The first rule of the game is to ensure you -Match the assets to the liabilities properly. Debt may be cheaper compared to equity stakes but can quickly escalate going concern problems of the business if not timely and properly managed.

Secondly, your Customer — the most important piece of the puzzle

The B2B model is seen to help founders scale faster and efficiently; in certain sectors, it is a risk transfer tactic, and other times it is about meeting the customers where they are. For a BNPL provider, the B2B and B2C model works within the context of the sector. Disposable income and credit check infrastructure are still weak in frontier markets and in an economic downturn, you may tend to see the value chain (B2B2C) align beautifully together. However, thanks to open banking companies like Lendsqr, Indicina, Mono, and Interswitch lending as a service segment, etc, offering API integration that makes providing credit services easier for BNPL providers, there is hope and credit risk might prove easier.

In Nigeria, for example, the Central bank of Nigeria with the BVN — a number code that unifies all a consumer’s bank accounts, making credit risk easier to manage. Across other markets on the continent, some questions might need to be answered- Do you reconcile with credit bureaus? Or is it a direct debit strategy as funds hit the account? How do you truly track sustainable levels of debt for your customer? These are questions that may need to be answered, with eyes wide open, before a BNPL offering is adopted.

Another probing question for me has been, how close is the BNPL value proposition to the real bottom of the pyramid? Is this truly creating new markets or disruptive? The traditional consumer goods companies still target this same group with an age-long ‘BNPL’ strategy, giving their products on credit to retailers. The B2B e-retailing space tries to move closer through the merchants i.e the mum & pop shops/ roadside kiosks; however, the BNPL still largely targets an income class grappling with inflation and other challenges — spoilt for choice with various fintech payment and credit solutions.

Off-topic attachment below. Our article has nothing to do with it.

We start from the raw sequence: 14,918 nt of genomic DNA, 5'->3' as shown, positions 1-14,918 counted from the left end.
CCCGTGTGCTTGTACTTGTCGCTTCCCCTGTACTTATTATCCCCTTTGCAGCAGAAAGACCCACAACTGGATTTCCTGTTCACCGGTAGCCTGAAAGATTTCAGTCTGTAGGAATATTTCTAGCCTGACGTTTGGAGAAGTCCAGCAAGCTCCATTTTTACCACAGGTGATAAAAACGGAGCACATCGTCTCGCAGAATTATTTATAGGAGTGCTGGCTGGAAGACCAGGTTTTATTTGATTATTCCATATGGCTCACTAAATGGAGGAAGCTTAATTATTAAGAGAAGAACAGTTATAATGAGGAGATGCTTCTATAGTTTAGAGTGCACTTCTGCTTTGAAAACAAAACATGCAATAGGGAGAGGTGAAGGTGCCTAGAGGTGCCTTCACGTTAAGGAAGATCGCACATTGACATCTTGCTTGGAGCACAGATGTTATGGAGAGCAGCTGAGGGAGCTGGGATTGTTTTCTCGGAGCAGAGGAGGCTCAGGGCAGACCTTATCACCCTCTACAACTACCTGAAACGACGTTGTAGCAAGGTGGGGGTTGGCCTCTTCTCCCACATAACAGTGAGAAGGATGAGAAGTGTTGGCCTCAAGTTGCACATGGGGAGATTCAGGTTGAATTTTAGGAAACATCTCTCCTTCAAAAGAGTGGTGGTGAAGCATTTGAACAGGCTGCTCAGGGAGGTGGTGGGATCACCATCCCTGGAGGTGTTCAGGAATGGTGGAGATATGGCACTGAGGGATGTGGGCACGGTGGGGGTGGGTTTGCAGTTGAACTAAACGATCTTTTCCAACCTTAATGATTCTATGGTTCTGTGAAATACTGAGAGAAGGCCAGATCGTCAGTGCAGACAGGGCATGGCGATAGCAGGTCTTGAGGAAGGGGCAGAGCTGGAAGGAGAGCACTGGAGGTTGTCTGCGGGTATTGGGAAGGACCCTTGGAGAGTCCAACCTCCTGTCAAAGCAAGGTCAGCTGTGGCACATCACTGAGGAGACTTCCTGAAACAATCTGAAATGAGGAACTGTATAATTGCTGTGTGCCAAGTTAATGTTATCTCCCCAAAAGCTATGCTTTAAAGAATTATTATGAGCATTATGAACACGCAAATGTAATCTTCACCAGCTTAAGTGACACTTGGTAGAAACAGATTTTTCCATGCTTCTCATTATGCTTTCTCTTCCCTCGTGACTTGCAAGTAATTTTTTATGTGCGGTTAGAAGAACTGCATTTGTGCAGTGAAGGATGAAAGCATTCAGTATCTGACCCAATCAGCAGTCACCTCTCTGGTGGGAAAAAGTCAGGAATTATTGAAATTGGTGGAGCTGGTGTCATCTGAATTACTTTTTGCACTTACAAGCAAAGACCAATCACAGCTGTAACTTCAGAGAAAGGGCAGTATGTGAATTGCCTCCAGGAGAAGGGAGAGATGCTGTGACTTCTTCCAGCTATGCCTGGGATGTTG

Will customer service or relationships matter soon enough, or would it be lower costs as a key success factor? Will e-marketplaces be able to handle credit risk from their customers and the fixed asset costs that may emanate from the logistics component of the business in the coming years? at least for those managing the entire end to end for their customers. Not all BNPL providers will survive, the battle will probably be taken to the customers.

Most African startups adopting BNPL models are already juggling a number of balls — from building trust to supply chain issues to currency challenges and now credit risk. Regulatory scrutiny may creep in, consumer lending or its likes is a different ball game anywhere in the world and you can be sure to expect the traditional banks to be backstage mounting pressure. Be sure to be on the right side of all things legal as you adopt.

One more thought…

Can the BNPL model survive in other industries, beyond retail, considering cultural context and weak support systems? That would be truly innovative, what comes to mind is the Narayana Health case study from Bangalore in India, overcoming financial, logistical, and behavioral barriers.

We definitely need more operating model options- bottom of the pyramid friendly, targeting critical sectors — health, education, etc.

The BNPL model creates really good market expansion opportunities for technology companies disrupting legacy across sectors. It will always be great to see more models designed or adopted from other markets that seek to meet customers where they are within the African context.